Traditional Chinese Simplified Chinese Email this article
Iconic Brussels statue gets Hong Kong makeover to mark 15th anniversary of HKSAR (with photos)

     The iconic Brussels statue Manneken Pis has been dressed up with a trendy Hong Kong suit today (July 6, Brussels time) to mark the 15th anniversary of the establishment of the Hong Kong Special Administrative Region.

     The Hong Kong Economic and Trade Office, Brussels donated the specially designed "Hong Kong Zhongshan Suit" to the City of Brussels at an official ceremony at City Hall attended by around 100 guests.

     The costume aims to portray a positive message about Hong Kong as a modern and connected city with Chinese heritage.

     The design of the suit embodies the East-meets-West aspects of Hong Kong in a way that is instantly recognisable.

     A black Sun Yat-sen jacket bearing the Brand Hong Kong logo on the front and the logo's coloured ribbons on the back is teamed with a pair of trendy black jeans and red shoes with white laces.

     A tablet computer, a must-have accessory in Hong Kong, completes the costume.

     The suit's design was submitted to and approved by the College of Mayor and Aldermen of the City of Brussels and a committee of members of the Friends of the Order of Manneken-Pis, an Order founded to preserve and promote Brussels folklore.

     At the presentation ceremony, the Alderman for Culture of the City of Brussels, Mr Hamza Fassi-Fihri, received the costume from the Special Representative for Hong Kong Economic and Trade Affairs to the European Union, Miss Mary Chow.

     Mr Fassi-Fihri in turn handed the costume to the President of the Order of the Friends of Manneken-Pis, Mr Edmond Vandenhaute. Mr Vandenhaute then carried the costume to Manneken Pis, located a few hundred metres from Brussels City Hall, for it to be dressed.

     After the ceremony, guests followed Chinese lion dancers out onto the market square of Brussels.

     After performing in the square, the lion dancers led guests to Manneken Pis, where Miss Chow unveiled the statue, revealing the Hong Kong Zhongshan Suit.

     According to custom on festive occasions, the fountain statue produced beer for guests instead of the water which usually flows from the statue.

     The costume will remain on Manneken Pis for one day on July 6 and then be displayed at the Museum of the City of Brussels.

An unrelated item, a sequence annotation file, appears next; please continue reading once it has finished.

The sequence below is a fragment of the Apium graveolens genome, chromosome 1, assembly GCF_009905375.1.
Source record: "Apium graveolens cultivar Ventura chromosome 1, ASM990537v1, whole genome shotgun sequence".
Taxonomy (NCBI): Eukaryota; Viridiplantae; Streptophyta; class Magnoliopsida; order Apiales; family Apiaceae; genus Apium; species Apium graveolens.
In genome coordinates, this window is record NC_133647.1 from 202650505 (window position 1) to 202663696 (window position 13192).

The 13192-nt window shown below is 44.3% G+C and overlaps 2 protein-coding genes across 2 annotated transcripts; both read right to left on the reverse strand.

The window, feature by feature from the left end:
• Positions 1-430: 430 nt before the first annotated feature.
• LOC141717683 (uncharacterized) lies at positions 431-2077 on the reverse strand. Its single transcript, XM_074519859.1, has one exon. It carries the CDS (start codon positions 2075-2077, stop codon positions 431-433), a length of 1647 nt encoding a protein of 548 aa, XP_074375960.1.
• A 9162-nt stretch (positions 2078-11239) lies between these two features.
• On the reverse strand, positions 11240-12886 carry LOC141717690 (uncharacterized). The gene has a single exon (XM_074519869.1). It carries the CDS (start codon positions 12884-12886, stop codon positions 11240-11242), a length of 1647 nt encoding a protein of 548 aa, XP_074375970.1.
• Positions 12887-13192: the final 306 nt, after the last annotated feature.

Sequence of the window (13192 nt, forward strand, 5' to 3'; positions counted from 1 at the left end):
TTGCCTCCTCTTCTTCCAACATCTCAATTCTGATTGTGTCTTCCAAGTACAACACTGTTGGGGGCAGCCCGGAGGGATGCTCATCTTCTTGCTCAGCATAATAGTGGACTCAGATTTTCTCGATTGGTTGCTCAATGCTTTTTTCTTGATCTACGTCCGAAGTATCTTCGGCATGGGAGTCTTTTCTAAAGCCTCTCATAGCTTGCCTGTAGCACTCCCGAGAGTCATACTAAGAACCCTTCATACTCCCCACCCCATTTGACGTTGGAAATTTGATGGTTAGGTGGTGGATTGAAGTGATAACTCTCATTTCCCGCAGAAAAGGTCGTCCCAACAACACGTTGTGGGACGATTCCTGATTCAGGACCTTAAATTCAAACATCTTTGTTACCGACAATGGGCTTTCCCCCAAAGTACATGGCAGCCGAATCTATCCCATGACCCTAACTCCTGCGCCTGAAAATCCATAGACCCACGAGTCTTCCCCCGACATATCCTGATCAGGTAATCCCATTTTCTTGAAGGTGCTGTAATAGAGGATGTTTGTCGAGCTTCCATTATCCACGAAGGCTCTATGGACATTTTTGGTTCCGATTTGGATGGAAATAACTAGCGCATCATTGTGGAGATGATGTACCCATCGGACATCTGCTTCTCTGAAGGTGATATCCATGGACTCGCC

Thousands of visitors are expected to see the Hong Kong costume on Manneken Pis since it is now peak tourist season.

     In her speech at the ceremony, Miss Chow said that Hong Kong and Brussels have a lot in common. Both are cosmopolitan, international cities. Brussels is the gateway to Europe just as Hong Kong is the gateway to the Mainland and Asia's world city.

     "We are delighted to present this costume to celebrate the 15th anniversary of Hong Kong's return to the motherland," she said.

     "Over the past 15 years, Hong Kong has flourished as a Special Administrative Region of China with a high degree of autonomy under the 'One Country, Two Systems' principle.

     "With the support of the Central Government and the enterprising spirit of Hong Kong people, our economy has continued to grow, consolidating the city's position as an international financial, trade and maritime centre.

     "This presentation of a costume to Manneken Pis also signifies the friendship between Brussels and Hong Kong, and we look forward to further collaboration between our two cities in the years to come."

     Brussels City Hall, where the ceremony was held, is a prestigious 15th century building in the gothic and classical styles located on the famous market square known as the Grand'Place or Grote Markt, a UNESCO world heritage site.

     Manneken Pis is a 58-centimetre-high bronze fountain sculpture, depicting a naked little boy standing on a six-foot-high stone base, urinating into a fountain's basin. There are records of a stone statue on the site as early as 1388. In 1619, the City of Brussels commissioned sculptor Jerome Duquesnoy to create a bronze version.

     Until the 19th century, Manneken Pis played an essential role as part of a network for the distribution of drinking water. Towards the end of the 17th century, the statue became increasingly important in city life, gradually becoming a cherished symbol of Brussels folklore and the embodiment of the irreverent spirit and capacity for self-derision of the Brussels people.  

     The tradition of donating a costume to Manneken Pis and dressing him up to mark a special occasion dates back to the end of the 17th century.

     It is known that in the 18th century, Manneken Pis was dressed at least four times a year. Nowadays, 36 dressings a year are planned on fixed dates and he regularly receives new suits.

     He now possesses over 800, of which 100 are kept in the Museum of the City of Brussels. A multimedia database allows visitors to consult the whole wardrobe of the famous little boy.

Ends/Friday, July 6, 2012
Issued at HKT 21:03


Photo Photo Photo Photo Photo Photo Photo Photo
Print this page